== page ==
Funding for the “Community Health Advocates” (CHA) program: CHA is New York’s official consumer assistance program for health insurance, created under the ACA. It is comprised of a network of non-profits across the state who help people with all kinds of “post-enrollment” issues related to using health insurance, or accessing needed services if they are uninsured. CHA too has proven a smashing success, serving hundreds of thousands of people and saving them millions of dollars in total since it began in 2010. With now 2.1 million more New Yorkers gaining coverage, demand for CHA’s services has increased dramatically.
The federal government provided start-up funds for these state consumer assistance programs like CHA, but it ends as of this June. Governor Cuomo proposed to provide $2.5M to keep the program in operation. The Assembly raised that amount to $3M, but the Senate one-house bill did not include any funding. At its previous height of maximum federal funding, CHA operated at $5M/year, providing on-the-ground services in every county statewide, with an additional focus on serving small businesses as well as individual consumers. As federal funding diminished in the last couple of years, CHA had to scale back that effort. HCFANY is calling for the Governor and Legislature to restore CHA to the full $5M/year level so that it can return to its formerly-robust level of operations.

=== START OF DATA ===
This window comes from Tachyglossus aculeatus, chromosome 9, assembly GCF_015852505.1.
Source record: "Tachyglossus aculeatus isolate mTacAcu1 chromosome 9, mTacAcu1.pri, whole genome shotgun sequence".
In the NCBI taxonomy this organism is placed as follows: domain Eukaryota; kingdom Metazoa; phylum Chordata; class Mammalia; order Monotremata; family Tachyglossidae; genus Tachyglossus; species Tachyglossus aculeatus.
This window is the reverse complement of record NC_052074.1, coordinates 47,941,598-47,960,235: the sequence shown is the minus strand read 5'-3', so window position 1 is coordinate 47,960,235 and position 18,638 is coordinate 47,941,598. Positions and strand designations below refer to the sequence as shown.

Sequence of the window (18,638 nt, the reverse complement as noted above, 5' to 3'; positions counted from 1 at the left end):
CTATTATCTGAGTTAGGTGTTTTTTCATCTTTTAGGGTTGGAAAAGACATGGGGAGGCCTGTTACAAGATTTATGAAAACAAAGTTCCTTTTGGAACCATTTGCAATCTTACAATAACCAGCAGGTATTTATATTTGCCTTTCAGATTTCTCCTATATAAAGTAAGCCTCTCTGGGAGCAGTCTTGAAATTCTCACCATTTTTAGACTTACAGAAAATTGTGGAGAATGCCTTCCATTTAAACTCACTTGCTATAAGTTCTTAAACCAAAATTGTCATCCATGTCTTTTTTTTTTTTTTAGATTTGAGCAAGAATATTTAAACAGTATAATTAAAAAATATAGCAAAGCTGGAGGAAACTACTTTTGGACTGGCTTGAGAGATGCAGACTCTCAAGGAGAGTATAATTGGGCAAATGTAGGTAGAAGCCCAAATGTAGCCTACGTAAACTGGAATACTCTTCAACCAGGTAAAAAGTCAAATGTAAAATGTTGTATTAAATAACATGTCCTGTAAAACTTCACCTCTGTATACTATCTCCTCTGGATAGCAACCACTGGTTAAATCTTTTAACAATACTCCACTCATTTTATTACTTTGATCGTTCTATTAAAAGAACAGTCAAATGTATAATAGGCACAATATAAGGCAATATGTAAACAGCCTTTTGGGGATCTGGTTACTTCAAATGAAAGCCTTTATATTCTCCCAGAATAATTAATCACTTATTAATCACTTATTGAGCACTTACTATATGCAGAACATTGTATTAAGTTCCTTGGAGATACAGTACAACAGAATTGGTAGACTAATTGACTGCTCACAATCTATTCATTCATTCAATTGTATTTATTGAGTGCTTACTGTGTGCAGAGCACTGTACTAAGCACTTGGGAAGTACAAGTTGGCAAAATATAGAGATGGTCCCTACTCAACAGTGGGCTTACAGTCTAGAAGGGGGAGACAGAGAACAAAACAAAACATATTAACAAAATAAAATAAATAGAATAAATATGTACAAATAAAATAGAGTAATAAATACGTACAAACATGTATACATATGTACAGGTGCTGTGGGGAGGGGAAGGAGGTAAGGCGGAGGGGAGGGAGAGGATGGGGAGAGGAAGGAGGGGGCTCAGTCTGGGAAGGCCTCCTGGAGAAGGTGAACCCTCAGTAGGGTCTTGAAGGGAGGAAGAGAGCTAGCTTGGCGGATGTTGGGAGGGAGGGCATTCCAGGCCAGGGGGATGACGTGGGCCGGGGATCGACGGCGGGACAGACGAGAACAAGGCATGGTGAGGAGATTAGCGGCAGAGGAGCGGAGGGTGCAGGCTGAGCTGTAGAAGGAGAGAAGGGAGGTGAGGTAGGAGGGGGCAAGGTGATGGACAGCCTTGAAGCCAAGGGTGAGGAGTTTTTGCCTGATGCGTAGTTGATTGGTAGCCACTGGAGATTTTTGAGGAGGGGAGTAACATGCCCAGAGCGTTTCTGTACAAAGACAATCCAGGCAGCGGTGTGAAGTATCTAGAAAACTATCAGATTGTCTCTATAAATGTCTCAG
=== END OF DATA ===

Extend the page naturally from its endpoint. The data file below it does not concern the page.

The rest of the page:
Funding for operating a new “Basic Health Program” (BHP): Under the ACA, states have the option to set up a BHP to provide very low-cost insurance coverage to the working poor who have too much income to qualify for Medicaid yet have difficulty affording the costs of purchasing and using private insurance. In last year’s budget agreement, a BHP was authorized, making New York only the second state to do so, and the Cuomo administration has proceeded with plans to set one up, with the goal of opening it for enrollment in January 2016. BHP coverage will be paid for by federal funds, but the administrative costs to operate it won’t. Governor Cuomo proposed to reallocate existing funding within the Department of Health’s budget to do so, and the Assembly agreed, but the Senate’s one-house bill repealed the whole program. Senate leaders are apparently worried that come 2017, with a new president and new Congress, the ACA and/or parts of it (such as funding for BHPs) could be repealed, leaving the state responsible for the entire cost of it.
Indigent care funding for hospitals: The ACA requires that federal “Disproportionate Share Hospital” (DSH) funding be directed to states with high levels of uninsurance who target these funds to hospitals that serve high numbers of Medicaid and uninsured patients. In 2012, New York revised its Indigent Care Pool (ICP) allocations to meet ACA requirements, but allowed hospitals a three-year transition period to conform. Now, Governor Cuomo proposed to provide an additional three-year transition period, and the Senate and Assembly agreed. It is unclear if the federal government will accept this further delay. HCFANY disagrees with this approach and urges that the ACA’s new system go into effect now so that hospitals that actually provide lots of indigent care receive the DSH funds they deserve, while others that don’t won’t get this funding any longer.